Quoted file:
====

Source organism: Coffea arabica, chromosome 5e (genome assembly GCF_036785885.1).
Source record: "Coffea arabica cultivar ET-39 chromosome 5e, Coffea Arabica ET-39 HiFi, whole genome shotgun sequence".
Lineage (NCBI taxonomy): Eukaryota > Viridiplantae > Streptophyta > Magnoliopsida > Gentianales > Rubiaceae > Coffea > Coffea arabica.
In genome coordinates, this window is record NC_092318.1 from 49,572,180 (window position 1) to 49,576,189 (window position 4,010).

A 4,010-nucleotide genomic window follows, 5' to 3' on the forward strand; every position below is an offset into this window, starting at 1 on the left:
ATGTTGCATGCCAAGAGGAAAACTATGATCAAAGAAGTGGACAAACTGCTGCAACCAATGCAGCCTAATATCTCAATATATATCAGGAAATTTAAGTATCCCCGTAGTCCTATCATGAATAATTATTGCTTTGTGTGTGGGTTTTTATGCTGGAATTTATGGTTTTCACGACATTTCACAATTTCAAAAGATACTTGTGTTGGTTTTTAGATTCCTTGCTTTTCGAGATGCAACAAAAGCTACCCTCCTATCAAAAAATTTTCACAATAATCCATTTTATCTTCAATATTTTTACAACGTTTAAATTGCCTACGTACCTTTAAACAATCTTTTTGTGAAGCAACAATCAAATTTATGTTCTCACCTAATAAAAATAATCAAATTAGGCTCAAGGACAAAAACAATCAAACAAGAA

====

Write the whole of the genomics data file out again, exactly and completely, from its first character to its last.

Source organism: Coffea arabica, chromosome 5e (genome assembly GCF_036785885.1).
Source record: "Coffea arabica cultivar ET-39 chromosome 5e, Coffea Arabica ET-39 HiFi, whole genome shotgun sequence".
Lineage (NCBI taxonomy): Eukaryota > Viridiplantae > Streptophyta > Magnoliopsida > Gentianales > Rubiaceae > Coffea > Coffea arabica.
In genome coordinates, this window is record NC_092318.1 from 49,572,180 (window position 1) to 49,576,189 (window position 4,010).

A 4,010-nucleotide genomic window follows, 5' to 3' on the forward strand; every position below is an offset into this window, starting at 1 on the left:
ATGTTGCATGCCAAGAGGAAAACTATGATCAAAGAAGTGGACAAACTGCTGCAACCAATGCAGCCTAATATCTCAATATATATCAGGAAATTTAAGTATCCCCGTAGTCCTATCATGAATAATTATTGCTTTGTGTGTGGGTTTTTATGCTGGAATTTATGGTTTTCACGACATTTCACAATTTCAAAAGATACTTGTGTTGGTTTTTAGATTCCTTGCTTTTCGAGATGCAACAAAAGCTACCCTCCTATCAAAAAATTTTCACAATAATCCATTTTATCTTCAATATTTTTACAACGTTTAAATTGCCTACGTACCTTTAAACAATCTTTTTGTGAAGCAACAATCAAATTTATGTTCTCACCTAATAAAAATAATCAAATTAGGCTCAAGGACAAAAACAATCAAACAAGAA